Every month we roam through current events, discoveries, and challenges – sparking discussion about the connection between today and the futures we’re making – and what we need, from strategy to vision – to make the best ones.
Analysis of the Energy Geopolitics of the democratic republic of Congo
By Rophi M. NZUZI, Junior Consultant, Beth Consulting
Africa today is in many respects different from what it was in the past.
It has indeed expressed its will to converge towards the level of countries seen as developed and stable. This vision gives rise to ambitious plans for emergence and/or development, embodied in decisions and actions in this direction.
Although this ambition is praiseworthy, Africa is facing major challenges on its way to development and some of them are the lack of infrastructures and deficiency of energy supply among other things.
Knowing this, the energy supply then becomes a major key to achieve these goals but also, to gain and maintain leverage on the geopolitical sphere as it is an important link to the chain of the development of Africa and the materialization of concerted efforts in this direction.
In that configuration, a country like the Democratic Republic of Congo (DRC) is running with an advantage on other countries because of its energy potential, emphasized by the fact that this potential is essentially from renewable energy sources. For example, the hydraulic energy of the DRC has a capacity of production evaluated at 100 000 Megawatts across 780 different sites .
About 44% (44,000 Megawatt) of the total hydroelectric potential of the DRC is concentrated at the site of Inga, located at 150 km from the mouth of the Congo River. 
Understanding this triptych gives to States, companies and the great public a reading grid of possible interactions but also, provides an enlightenment which can lead to scenarios for the purpose of economic intelligence, strategic surveillance and realistic projections of evolutions related to balances of power between African countries in the future, in order to make prospective analysis in order to operate with efficiency and precision.
This paper seeks to identify different implications for the recent decision by the government of the Democratic Republic of Congo to liberalize the energy sector, opportunities for international groups and possible geopolitical balances of power between countries that can occur for the access to energy.
1. The Context
The Democratic Republic of Congo, located in central Africa, is a country that has gone through a war for economic reasons for nearly three decades . It is facing a political and economical crisis with a deep popular exasperation in the background, accentuated by the fact that elections did not take place by the end of 2016, giving rise to a crisis of legitimacy of its actual government.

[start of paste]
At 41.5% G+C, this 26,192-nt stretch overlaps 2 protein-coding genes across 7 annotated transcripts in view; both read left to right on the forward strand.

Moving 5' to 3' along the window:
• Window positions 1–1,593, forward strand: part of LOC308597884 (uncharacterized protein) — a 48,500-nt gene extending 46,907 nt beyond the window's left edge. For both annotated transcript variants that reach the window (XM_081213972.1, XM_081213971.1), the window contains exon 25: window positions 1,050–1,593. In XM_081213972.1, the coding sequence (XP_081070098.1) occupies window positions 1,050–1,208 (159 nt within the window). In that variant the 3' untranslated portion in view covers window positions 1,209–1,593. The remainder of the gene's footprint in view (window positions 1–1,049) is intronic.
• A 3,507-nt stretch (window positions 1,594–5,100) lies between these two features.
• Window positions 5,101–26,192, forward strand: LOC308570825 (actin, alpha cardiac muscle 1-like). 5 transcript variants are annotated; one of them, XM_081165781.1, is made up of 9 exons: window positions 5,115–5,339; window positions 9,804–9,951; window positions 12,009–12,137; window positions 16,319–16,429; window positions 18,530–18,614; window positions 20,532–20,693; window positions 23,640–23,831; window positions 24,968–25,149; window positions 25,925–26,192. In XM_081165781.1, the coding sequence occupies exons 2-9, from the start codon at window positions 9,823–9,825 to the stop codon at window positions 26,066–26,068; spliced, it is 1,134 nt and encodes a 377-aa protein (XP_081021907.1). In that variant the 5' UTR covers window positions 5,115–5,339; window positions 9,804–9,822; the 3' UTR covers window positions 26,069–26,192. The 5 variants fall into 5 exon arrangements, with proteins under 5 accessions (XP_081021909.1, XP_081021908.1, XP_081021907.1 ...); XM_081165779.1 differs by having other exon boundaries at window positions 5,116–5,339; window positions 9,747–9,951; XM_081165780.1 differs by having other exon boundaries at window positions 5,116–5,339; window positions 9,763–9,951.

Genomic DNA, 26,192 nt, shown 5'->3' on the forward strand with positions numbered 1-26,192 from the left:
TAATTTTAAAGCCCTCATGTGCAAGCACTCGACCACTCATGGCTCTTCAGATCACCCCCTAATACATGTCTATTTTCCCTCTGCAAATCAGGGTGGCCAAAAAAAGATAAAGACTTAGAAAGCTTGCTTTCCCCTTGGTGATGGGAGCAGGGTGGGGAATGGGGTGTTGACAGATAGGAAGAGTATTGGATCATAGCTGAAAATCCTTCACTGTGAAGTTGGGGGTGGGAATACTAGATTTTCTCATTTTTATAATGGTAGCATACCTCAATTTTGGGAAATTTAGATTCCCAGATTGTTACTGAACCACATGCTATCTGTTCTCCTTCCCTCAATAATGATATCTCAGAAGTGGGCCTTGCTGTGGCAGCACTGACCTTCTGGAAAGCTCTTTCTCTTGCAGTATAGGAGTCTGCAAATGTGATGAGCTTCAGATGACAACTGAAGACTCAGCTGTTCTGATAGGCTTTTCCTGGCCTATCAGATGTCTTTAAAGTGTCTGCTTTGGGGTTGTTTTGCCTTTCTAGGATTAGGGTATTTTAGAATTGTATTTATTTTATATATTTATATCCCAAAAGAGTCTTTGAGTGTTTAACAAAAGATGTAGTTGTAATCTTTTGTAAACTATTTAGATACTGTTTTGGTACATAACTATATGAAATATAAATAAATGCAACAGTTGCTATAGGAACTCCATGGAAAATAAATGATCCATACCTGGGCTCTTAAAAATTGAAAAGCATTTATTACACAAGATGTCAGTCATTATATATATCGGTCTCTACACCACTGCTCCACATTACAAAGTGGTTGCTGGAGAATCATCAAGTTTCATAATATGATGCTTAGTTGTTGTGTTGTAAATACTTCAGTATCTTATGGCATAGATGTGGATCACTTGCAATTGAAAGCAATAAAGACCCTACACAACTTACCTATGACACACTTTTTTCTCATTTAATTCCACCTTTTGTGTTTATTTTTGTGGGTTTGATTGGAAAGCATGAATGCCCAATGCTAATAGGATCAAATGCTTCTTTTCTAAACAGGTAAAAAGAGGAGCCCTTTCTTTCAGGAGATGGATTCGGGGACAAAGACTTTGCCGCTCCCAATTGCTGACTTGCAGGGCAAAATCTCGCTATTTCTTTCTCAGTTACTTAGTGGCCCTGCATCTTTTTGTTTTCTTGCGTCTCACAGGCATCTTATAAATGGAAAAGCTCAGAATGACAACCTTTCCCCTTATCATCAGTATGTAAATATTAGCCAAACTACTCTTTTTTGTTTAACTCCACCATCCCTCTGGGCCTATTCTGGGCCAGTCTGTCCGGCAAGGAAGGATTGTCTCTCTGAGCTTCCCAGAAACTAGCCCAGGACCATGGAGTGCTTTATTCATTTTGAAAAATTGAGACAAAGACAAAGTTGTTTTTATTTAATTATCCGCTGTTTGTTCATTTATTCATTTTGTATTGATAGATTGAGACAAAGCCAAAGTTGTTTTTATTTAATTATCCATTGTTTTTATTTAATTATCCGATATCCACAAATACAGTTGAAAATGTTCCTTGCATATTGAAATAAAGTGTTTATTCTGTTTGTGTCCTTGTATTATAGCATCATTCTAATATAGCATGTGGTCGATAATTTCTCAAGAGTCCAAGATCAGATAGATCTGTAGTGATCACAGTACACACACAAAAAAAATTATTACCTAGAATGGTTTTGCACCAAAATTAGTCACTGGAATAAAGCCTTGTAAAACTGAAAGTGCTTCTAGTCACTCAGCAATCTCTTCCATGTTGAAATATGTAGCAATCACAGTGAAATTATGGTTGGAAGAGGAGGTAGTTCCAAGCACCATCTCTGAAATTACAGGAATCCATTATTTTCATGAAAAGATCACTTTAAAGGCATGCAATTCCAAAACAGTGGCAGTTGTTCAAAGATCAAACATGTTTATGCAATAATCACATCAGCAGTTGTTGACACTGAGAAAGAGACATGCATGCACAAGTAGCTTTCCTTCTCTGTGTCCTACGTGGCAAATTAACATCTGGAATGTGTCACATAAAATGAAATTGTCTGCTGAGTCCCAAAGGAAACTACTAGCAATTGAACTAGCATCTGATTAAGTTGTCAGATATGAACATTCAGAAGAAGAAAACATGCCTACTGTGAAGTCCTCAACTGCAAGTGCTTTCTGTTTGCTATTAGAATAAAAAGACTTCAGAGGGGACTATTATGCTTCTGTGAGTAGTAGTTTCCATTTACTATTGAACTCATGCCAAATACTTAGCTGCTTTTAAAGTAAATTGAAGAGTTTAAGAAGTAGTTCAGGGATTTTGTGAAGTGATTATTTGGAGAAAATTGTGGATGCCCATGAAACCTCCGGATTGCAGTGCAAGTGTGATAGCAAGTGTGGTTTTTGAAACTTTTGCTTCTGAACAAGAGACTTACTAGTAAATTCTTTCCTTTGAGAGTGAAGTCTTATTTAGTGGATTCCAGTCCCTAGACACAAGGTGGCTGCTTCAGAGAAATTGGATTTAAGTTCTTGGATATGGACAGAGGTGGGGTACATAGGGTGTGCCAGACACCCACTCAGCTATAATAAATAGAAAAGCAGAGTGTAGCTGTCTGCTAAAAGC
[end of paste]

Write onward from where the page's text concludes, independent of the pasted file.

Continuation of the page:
However, despite the inherent uncertainty of the precariousness of its political situation, the future of energy in Africa may be based on the DRC, since it is capable of providing a sustainable and cheap green energy, which can be an answer to the “energy trilemma” according to PWC: security of supply, sustainability and affordability .
The total installed energy capacity in the DRC is estimated at 2,516 megawatts. The country’s electrification rate remains low at nearly 10% and the Congolese government’s goal is to increase the level of service to approximately 30% in 2030, particularly by encouraging private investment in the energy sector through new codes and reforms.
Countries bordering the DRC could also be very interested in new prospects of energy supply for the development of their industries and their countries, which could lead to international actions in order to maintain peace and security in this region, characterized by insecurity and instability for too long.
2. A Pan-African scope
A priority of the DRC government and a key opportunity for investors is the development of energy highways along the following routes:
- Inga Site > Gabon > Cameroon > Nigeria > Mali
- Inga Site > Central Africa > Chad > Libya
- Inga Site > Angola > Namibia > Botswana > South Africa
- Inga Site > South Africa > Sudan > Egypt
- Inga Site > Malawi > Zambia > Zimbabwe > Lesotho 
With this, we can get a glimpse of the future battle of the African energy geopolitical scale with the new status of the DRC: the energy superpower in Africa.